Malaria diagnosis in rural healthcare facilities and treatment-seeking behavior in malaria endemic settings in western Kenya
Collince J. Omondi, David Odongo , Wilfred O. Otambo, Kevin O. Ochwedo, Antony Otieno , Ming-Chieh Lee, James W. Kazura, Andrew K. Githeko, Guiyun Yan
MetadataShow full item record
Accurate diagnosis and timely treatment are central requirements for effective malaria management in communities. However, in resource-constrained settings, healthcare facilities are likely to be few, inaccessible, and ill-equipped with frequent drug or rapid diagnostic test kit (RDT) shortages. This may jeopardize much-needed quality care for patients and may have an impact on treatment-seeking behavior among the local population. The study’s goal is to determine treatment-seeking behavior, malaria diagnosis and treatment, and likely treatment-seeking determinants in the local population. Passive case detection, which targeted all patients with suspected malaria cases, was conducted in ten public healthcare facilities over a three-month period. Monthly malaria cases, methods of diagnosis and antimalarial drug availability were for use under a CC0 license. This article is a US Government work. It is not subject to copyright under 17 USC 105 and is also made available (which was not certified by peer review) is the author/funder, who has granted medRxiv a license to display the preprint in perpetuity. medRxiv preprint doi: https://doi.org/10.1101/2023.01.05.23284237; this version posted January 6, 2023. The copyright holder for this preprint . assessed. A household-based survey was also carried out. Structured questionnaires were used to collect data from household heads. Malaria knowledge, treatment seeking behavior, and predictors of malaria treatment-seeking were all determined. Three of the seven dispensaries lacked a laboratory to conduct microscopy-based diagnosis. These three dispensaries also experienced frequent RDT stock-outs, which resulted in a clinical diagnosis of malaria. The majority of local residents with fever (50.3%) purchased antimalarial drugs from a chemist. About 37% of fever patients sought treatment at healthcare facility while the remaining 12.7% did nothing. In irrigated areas, 45.5% (46/64) of fever patients sought treatment at healthcare facilities, compared to 25% (18/64) in non-irrigated areas (p = 0.009). Most children aged below 5 who had fever (77.7%) were taken to healthcare facility for treatment compared to 31.4% of older children or 20.9% of adults (0.0001). Predictors of treatment seeking included access to healthcare facility (OR = 16.23, 95% CI: 2.74-96.12), and ability to pay hospital bill (OR = 10.6, 95% CI: 1.97- 57). Other factors that influenced health-seeking behavior included the severity of symptoms, the age of the fever patient and knowledge of malaria symptoms.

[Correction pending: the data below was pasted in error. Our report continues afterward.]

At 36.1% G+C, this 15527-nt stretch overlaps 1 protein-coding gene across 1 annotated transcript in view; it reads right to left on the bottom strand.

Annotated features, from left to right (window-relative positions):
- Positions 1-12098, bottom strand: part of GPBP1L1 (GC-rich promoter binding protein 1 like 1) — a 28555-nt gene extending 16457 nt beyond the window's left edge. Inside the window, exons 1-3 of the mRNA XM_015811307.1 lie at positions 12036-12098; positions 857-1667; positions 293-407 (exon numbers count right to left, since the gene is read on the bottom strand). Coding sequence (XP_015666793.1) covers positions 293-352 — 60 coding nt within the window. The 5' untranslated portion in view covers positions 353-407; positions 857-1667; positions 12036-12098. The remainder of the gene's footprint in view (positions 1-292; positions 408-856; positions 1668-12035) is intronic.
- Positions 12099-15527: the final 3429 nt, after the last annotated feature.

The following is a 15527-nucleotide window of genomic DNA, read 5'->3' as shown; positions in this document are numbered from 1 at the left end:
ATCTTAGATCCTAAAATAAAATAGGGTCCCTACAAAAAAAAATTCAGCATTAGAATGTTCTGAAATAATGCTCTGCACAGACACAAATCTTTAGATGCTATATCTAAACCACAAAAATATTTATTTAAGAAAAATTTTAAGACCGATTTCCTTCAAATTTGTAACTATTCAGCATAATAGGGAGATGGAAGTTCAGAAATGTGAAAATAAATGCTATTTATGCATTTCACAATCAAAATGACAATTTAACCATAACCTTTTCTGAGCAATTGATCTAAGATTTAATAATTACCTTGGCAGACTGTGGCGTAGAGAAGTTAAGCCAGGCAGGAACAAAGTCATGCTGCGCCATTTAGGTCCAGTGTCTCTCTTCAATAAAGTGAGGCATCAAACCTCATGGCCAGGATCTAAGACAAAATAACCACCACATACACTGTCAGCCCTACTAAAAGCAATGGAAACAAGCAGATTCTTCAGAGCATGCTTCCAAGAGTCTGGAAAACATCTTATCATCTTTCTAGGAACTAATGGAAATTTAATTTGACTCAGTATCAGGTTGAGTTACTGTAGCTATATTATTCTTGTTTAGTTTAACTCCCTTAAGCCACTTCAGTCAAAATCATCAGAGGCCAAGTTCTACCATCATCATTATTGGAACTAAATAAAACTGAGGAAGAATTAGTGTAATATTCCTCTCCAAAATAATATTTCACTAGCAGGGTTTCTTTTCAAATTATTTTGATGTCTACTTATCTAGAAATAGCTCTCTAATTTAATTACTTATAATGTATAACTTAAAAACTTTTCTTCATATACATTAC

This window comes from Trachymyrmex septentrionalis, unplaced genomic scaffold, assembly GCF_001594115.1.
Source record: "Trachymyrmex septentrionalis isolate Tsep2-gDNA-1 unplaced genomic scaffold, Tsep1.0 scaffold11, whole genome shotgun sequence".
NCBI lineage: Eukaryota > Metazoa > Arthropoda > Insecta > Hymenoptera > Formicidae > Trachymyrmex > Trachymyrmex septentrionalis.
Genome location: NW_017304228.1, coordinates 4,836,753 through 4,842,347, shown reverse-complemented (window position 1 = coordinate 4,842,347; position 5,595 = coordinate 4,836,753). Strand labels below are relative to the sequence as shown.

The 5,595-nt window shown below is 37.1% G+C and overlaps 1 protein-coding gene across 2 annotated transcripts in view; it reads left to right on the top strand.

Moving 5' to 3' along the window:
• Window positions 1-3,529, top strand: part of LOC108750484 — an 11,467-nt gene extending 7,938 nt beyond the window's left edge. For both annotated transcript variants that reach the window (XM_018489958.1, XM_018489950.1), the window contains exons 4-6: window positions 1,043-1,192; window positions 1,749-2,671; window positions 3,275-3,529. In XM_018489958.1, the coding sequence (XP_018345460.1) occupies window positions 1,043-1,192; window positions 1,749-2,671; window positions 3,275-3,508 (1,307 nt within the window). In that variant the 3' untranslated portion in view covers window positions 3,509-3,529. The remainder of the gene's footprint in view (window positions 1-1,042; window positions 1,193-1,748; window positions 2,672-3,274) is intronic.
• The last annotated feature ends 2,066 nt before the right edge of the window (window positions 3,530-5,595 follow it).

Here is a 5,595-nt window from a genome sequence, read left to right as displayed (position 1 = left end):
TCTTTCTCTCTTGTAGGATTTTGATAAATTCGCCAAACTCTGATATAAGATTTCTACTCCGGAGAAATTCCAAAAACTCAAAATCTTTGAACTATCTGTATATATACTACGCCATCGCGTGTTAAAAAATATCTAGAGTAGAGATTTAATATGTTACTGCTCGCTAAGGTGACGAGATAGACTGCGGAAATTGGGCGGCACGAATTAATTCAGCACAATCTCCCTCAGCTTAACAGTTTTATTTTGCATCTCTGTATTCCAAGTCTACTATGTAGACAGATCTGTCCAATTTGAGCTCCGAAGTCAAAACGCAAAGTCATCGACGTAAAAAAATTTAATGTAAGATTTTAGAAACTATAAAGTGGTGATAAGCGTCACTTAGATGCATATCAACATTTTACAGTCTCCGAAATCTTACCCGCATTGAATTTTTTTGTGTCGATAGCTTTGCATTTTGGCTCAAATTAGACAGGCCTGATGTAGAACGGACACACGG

- Department of Zoology